my $copy = $string;
my $reference = \$string;

The value of both $string and $copy, when printed, will be “string”, as you might expect. However, the $reference scalar becomes a reference to the data stored in $string, and when printed out would give something like SCALAR(0x2160718). Similarly, you can define a scalar as a reference to an array or hash:

my @array = (1,2,3);
my $arrayref = \@array;
my %hash = (name => "Tom Ryder",
            blog => "Arabesque");
my $hashref = \%hash;

There are even shorthands for doing this, if you want to declare a reference and the data it references inline. For array references, you use square brackets, and for hash references, curly brackets:

$arrayref = [1,2,3];
$hashref = {name => "Tom Ryder",
            blog => "Arabesque"};

And if you really do want to operate with the data of the reference, rather than the reference itself, you can explicitly dereference it:

$string = ${$reference};
@array = @{$arrayref};
%hash = %{$hashref};

For a much more in-depth discussion of how references work in Perl and their general usefulness, check out perlref in the Perl documentation.

Useless use of cat

If you’re reasonably confident with using pipes and redirection to build command-line strings in Bash and similar shells, at some point somebody is going to tell you off for a “useless use of cat“. This means that somewhere in your script or pipeline, you’ve used the cat command unnecessarily.

Here’s a simple example of such a use of cat; here, I’m running an Apache log through a pipe to awk to get a list of all the IP addresses that have accessed the server.

# cat /var/log/apache2/access.log | awk '{print $1}'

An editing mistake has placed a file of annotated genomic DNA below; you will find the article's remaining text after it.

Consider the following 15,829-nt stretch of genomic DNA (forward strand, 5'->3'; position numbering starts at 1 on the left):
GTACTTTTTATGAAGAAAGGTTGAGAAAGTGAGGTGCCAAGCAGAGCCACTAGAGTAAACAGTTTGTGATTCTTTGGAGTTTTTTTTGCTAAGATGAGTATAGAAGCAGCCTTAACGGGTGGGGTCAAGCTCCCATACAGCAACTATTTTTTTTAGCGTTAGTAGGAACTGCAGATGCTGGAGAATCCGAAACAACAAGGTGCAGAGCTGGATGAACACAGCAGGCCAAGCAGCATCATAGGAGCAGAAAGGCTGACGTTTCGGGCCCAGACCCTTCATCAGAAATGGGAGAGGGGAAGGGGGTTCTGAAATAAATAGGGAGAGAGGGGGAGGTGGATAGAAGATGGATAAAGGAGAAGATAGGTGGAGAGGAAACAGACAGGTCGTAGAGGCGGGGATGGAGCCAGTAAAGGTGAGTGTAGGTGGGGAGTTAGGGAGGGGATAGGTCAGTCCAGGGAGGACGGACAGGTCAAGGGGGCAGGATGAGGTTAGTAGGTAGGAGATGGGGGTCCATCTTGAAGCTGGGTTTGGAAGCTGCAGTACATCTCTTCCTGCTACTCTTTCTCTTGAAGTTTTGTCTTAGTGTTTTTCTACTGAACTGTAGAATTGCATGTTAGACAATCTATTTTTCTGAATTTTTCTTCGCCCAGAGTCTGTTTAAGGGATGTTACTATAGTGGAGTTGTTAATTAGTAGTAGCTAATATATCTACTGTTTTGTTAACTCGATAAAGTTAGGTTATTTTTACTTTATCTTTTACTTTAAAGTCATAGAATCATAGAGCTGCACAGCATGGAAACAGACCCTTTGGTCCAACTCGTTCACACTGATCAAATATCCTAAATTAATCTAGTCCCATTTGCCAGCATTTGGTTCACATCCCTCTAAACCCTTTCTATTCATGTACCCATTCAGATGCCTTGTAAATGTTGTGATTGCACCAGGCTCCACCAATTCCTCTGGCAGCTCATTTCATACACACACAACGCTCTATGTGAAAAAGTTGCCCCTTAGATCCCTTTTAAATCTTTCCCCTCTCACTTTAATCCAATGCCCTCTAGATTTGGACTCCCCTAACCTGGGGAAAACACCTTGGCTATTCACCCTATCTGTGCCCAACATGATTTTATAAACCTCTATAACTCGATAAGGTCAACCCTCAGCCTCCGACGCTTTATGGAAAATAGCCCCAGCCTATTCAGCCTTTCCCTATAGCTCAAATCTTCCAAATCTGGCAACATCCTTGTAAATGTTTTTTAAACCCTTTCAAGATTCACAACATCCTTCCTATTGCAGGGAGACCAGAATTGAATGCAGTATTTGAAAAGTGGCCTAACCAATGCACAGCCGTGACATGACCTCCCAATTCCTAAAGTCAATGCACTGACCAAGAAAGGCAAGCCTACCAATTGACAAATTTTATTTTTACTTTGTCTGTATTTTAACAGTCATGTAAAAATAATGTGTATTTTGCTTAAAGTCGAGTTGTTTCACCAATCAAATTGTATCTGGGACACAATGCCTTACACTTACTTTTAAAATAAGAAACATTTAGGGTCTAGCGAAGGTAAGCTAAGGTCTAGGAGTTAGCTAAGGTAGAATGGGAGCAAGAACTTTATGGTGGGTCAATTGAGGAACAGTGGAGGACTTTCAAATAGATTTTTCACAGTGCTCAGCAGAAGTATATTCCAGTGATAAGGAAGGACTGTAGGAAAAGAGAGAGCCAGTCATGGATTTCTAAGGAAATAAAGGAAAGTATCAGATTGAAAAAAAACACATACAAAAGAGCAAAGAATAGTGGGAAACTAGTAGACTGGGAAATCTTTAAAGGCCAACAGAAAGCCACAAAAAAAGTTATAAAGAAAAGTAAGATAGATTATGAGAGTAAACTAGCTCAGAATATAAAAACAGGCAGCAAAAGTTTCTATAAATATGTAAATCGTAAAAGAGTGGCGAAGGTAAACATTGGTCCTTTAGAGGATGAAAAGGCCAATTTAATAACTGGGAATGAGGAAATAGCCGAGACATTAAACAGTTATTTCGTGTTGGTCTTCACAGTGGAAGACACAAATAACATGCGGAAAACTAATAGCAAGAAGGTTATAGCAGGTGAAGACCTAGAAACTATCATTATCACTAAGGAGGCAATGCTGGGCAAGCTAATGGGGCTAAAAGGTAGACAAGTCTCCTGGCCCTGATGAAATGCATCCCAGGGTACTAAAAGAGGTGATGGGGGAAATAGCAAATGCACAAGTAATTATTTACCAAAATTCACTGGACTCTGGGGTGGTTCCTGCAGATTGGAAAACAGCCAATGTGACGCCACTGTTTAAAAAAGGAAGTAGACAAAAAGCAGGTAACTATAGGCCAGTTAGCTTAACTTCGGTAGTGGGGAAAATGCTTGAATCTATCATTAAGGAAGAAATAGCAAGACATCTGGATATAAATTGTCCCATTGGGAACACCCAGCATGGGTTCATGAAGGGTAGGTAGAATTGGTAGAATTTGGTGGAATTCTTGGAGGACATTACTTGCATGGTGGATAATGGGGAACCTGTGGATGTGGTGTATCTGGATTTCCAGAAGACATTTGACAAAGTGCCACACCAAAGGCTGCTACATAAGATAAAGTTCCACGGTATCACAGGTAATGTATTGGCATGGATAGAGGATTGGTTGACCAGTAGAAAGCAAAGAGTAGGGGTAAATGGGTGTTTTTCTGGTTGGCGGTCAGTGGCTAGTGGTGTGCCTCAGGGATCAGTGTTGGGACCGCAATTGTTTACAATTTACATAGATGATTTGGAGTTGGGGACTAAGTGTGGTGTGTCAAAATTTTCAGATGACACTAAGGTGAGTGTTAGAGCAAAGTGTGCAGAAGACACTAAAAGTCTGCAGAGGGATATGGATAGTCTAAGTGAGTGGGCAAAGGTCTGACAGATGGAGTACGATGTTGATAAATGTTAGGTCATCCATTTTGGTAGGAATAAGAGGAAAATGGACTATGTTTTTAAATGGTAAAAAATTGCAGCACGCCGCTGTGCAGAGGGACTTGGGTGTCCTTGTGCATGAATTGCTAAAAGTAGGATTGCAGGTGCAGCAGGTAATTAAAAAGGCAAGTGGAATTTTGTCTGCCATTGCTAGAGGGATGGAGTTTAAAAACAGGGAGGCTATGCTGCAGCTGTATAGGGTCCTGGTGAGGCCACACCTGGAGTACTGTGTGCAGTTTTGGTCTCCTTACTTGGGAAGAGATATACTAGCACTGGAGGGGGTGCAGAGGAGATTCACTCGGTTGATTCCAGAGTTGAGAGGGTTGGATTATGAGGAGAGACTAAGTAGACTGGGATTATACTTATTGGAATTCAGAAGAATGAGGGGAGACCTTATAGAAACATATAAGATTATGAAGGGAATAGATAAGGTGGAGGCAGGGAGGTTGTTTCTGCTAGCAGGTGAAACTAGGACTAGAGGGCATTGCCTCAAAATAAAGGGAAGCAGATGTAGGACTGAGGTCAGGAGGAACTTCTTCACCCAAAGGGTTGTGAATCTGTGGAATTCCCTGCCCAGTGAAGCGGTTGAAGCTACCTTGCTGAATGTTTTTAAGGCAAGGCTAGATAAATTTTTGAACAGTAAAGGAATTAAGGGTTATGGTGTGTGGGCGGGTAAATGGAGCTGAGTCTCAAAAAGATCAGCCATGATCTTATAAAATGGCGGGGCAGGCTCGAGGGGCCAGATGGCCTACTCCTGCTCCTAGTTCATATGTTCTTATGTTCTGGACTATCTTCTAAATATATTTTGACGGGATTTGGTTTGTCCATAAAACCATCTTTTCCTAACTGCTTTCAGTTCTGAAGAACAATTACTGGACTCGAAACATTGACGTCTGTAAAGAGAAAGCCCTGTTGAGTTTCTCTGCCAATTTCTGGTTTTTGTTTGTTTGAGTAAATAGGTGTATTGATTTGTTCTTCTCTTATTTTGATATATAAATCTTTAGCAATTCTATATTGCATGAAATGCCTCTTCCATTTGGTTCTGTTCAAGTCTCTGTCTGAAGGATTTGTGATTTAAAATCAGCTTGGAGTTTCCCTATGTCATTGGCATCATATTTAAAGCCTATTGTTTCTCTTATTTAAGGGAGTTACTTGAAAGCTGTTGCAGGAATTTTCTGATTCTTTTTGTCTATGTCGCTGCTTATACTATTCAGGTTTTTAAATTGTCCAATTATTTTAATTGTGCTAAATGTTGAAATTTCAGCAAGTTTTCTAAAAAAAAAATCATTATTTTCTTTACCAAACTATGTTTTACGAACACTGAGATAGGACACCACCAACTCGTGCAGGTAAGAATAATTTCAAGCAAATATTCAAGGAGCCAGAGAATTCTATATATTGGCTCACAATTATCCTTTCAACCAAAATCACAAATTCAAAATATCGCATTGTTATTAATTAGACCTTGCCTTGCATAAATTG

That works just fine, but I don’t actually need the cat instance there. Instead, I can supply a file argument directly to awk, and the result will be the same, with one less process spawned as a result:

# awk '{print $1}' /var/log/apache2/access.log

Most of the standard UNIX command-line tools designed for filtering text actually work like this; like me, you probably already knew that, but fell into the habit of using cat anyway.

For tools that don’t take a filename instead of standard input, such as mail, you can explicitly specify that a file’s contents should be used as the standard input stream. Consider this line, where I’m mailing a copy of my Apache configuration to myself:

# cat /etc/apache2/apache2.conf | mail

That works fine, but we can compact it using < as a redirection symbol for the same result, and a command line a whole five characters shorter:

# mail </etc/apache2/apache2.conf

If you overuse cat, then these two methods will probably enable you to fix that with a little effort. Incidentally, the second method can also be extended to provide in-place arguments for tools that read from files, by adding parentheses. Here, for example, I’m comparing the difference in output when I run grep with two different flags on the same file, using diff:

# diff -u <(grep -E '(a|b)' file.txt) <(grep -F '(a|b)' file.txt)